Good for the Eyes To close it of, eating a low-fat diet may also protect you against macular degeneration. Which is the leading cause of vision loss in older adults. In a survey of more than 2000 people, researchers from the University of Wisconsin in Madison found that those who reported getting the most saturated fat had 80% higher risk of getting macular degeneration than those getting the least.
Starting your Low-fat Diet If you want to start reducing the amount of fat in your diet, it’s not always easy to know where to begin. Firstly, you have to find out how much fat you’re actually getting each day. Ideally, you should get between 25% and 30% of your total calories from fat.
For example, suppose you normally get 2000 calories per day. When you’re following a low-fat diet, no more than 600 of your total calories should come from fat. This will adds up to 67 grams of fat per day.
Don’t let lowering your fat intake to 30% discourage you! This is a reasonable amount of fat to go into your diet. According to Lalita Kaul, PhD, a national spokesperson for the American Dietetic Association and professor of nutrition at the Medical School of Howard University in Washington D.C. Eating low fat means: avoiding fried foods, forgoing rich, fatty restaurant meals for home-cooked fare, and searching for tasty low-fat recipes with which to replace some of your higher-fat favorites. Reach for a Lean Cuisine meal or a Lean Pocket when you’re looking for at-home convenience.
Probably the easiest way to keep track of your daily fat intake is reading food labels.They are based on a 2000-calorie diet. So you can look at foods which are 30% or below. To avoid partially hydrogenated oils, look for a spread that says “zero trans fat” on the label. And avoid cookies and other baked goods and snack foods that contain trans fats.Trans fats are now required to be listed on nutrition labels along with total and saturated fat.If you are dining out or buy foods that don’t have labels, you can buy a nutrition reference guide in a bookstore or supermarket.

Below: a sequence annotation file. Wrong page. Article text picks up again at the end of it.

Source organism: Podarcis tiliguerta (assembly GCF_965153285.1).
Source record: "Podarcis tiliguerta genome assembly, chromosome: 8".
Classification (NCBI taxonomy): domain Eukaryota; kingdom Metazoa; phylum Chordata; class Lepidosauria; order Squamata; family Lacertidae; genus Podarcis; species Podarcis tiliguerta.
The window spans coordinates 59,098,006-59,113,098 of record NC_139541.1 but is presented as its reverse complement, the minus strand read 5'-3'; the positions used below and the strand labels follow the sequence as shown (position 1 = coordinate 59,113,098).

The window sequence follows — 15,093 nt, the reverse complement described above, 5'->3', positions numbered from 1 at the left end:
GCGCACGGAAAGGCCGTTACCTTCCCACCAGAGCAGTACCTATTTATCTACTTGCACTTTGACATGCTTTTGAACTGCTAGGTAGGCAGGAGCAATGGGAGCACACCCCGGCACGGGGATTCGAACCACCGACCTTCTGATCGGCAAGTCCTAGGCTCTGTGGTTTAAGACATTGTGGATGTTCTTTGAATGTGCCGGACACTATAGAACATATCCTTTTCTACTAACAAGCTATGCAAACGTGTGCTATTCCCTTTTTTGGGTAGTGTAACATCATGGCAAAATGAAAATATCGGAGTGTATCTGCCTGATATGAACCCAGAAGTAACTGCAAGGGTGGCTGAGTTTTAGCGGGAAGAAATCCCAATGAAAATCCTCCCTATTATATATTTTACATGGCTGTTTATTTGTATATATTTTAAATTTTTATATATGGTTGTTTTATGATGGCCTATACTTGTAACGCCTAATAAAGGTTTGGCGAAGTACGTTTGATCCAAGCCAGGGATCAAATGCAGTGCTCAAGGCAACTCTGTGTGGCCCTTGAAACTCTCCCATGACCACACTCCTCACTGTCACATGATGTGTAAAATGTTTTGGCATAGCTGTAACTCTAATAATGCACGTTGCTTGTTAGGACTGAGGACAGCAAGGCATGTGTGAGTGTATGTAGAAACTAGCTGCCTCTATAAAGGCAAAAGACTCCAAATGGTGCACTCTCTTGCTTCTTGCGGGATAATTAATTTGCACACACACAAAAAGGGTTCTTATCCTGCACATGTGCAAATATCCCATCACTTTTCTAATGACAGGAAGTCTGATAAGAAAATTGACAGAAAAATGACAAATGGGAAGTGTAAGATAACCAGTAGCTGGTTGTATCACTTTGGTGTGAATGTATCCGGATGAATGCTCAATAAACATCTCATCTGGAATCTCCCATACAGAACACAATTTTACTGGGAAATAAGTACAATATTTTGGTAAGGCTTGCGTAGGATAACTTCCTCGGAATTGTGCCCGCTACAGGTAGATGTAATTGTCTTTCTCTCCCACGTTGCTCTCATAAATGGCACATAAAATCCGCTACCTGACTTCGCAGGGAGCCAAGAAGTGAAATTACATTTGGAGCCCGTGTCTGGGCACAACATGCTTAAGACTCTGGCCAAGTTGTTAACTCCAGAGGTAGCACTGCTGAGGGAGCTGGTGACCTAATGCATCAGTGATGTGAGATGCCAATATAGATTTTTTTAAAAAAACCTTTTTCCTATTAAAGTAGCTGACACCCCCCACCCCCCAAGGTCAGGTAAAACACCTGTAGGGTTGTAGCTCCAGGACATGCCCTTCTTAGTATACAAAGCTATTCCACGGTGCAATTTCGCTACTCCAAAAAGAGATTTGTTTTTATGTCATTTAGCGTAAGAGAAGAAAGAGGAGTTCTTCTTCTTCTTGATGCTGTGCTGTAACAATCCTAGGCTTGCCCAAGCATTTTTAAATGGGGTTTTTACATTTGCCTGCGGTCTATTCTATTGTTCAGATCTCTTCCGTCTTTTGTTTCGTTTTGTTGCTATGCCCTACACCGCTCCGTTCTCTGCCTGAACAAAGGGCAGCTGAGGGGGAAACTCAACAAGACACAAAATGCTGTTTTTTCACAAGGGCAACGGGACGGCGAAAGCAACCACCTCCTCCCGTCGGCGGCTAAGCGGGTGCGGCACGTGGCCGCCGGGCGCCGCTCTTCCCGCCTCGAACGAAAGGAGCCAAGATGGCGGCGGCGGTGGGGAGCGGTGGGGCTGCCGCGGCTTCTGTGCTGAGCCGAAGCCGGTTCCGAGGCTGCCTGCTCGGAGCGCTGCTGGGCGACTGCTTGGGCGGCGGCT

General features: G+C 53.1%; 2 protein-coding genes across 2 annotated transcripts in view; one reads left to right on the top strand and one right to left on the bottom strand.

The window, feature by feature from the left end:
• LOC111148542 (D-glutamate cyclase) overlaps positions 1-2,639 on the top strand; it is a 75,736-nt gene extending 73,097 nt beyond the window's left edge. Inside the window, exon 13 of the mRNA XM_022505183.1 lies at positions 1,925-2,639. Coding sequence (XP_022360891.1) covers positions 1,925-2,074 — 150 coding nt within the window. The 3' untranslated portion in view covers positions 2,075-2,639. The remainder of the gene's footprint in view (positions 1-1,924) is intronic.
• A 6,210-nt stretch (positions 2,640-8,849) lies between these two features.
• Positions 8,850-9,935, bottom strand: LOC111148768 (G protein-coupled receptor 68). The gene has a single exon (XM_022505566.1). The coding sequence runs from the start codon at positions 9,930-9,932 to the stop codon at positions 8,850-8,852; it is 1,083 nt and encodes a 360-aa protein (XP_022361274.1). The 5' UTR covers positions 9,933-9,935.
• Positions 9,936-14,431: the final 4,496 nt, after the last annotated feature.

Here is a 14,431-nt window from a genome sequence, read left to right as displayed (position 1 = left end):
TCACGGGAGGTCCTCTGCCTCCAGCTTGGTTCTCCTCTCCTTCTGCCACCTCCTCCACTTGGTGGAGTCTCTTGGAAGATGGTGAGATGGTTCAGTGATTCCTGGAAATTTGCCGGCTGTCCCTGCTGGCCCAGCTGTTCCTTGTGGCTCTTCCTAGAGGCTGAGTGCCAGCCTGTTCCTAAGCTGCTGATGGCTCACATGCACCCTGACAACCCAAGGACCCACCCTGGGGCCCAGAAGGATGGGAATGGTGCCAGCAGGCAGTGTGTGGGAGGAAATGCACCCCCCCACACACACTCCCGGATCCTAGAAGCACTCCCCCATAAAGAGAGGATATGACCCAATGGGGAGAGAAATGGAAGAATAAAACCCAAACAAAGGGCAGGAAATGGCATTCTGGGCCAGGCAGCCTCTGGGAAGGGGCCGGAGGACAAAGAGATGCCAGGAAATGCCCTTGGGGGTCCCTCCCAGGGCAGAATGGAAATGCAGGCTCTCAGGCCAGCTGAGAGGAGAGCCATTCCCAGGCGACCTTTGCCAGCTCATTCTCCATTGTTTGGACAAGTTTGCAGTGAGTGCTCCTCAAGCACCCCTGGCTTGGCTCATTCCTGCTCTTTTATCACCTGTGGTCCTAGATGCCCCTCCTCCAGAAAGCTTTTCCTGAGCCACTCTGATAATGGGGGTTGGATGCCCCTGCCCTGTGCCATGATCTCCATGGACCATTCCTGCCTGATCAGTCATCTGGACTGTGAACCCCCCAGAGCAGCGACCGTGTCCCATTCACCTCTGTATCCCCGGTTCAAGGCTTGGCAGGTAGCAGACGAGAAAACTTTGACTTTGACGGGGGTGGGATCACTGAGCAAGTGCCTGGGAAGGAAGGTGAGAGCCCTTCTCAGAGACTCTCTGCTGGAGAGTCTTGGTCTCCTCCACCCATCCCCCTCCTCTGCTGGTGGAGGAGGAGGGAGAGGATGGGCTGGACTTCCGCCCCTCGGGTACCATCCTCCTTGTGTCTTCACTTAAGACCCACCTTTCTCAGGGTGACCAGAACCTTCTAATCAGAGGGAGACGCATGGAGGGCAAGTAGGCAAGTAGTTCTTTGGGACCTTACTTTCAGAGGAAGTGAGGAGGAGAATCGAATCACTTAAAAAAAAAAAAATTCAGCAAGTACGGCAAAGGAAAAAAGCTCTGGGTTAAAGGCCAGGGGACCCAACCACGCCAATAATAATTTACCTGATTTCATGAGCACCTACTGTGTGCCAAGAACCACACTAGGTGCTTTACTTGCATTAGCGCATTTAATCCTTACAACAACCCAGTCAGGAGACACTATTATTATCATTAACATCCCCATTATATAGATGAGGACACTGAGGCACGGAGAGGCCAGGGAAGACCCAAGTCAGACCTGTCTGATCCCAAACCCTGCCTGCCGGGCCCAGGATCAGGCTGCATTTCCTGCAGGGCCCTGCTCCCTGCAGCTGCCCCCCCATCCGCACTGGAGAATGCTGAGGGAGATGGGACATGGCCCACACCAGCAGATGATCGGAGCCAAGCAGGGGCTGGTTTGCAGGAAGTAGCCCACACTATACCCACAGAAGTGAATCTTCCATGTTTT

As mentioned before, the most dangerous type of fat to watch out for is saturated fat, which is found in animal foods like meat, butter, cheese and eggs, and some plant sources such as coconut oil, palm oil, tropical oils and cocoa butter.The same foods that are high in saturated fat are also high in cholesterol. So when you decrease one, you automatically decrease the other.
The American Heart Association recommends that we should get less than 7% of our total calories from saturated fat,partly by choosing fat free or low-fat milk and leaner cuts of meat, like sirloin or top round.
Enjoy the Good Fats in Moderation Generally, you should reduce all kind of fats in your diet. Although monounsaturated and polyunsaturated fat are not bad,you should eat them in moderation, because they contain as many calories as bad fats. They are found in vegetable and seed oils, such as olive,sesame, and safflower oils, and in nuts and seeds. They have been shown to actually lower cholesterol and may help prevent it from sticking to artery walls.
The fat found in fish, omega-3 fatty acids, has been shown to reduce clotting and inflammation in the arteries, which can significantly reduce the risk of heart disease and stroke. You don’t have to eat a lot of fish to get the benefits. When you’re following a low fat diet, having two fish meals a week will go a long way toward keeping your arteries in the swim.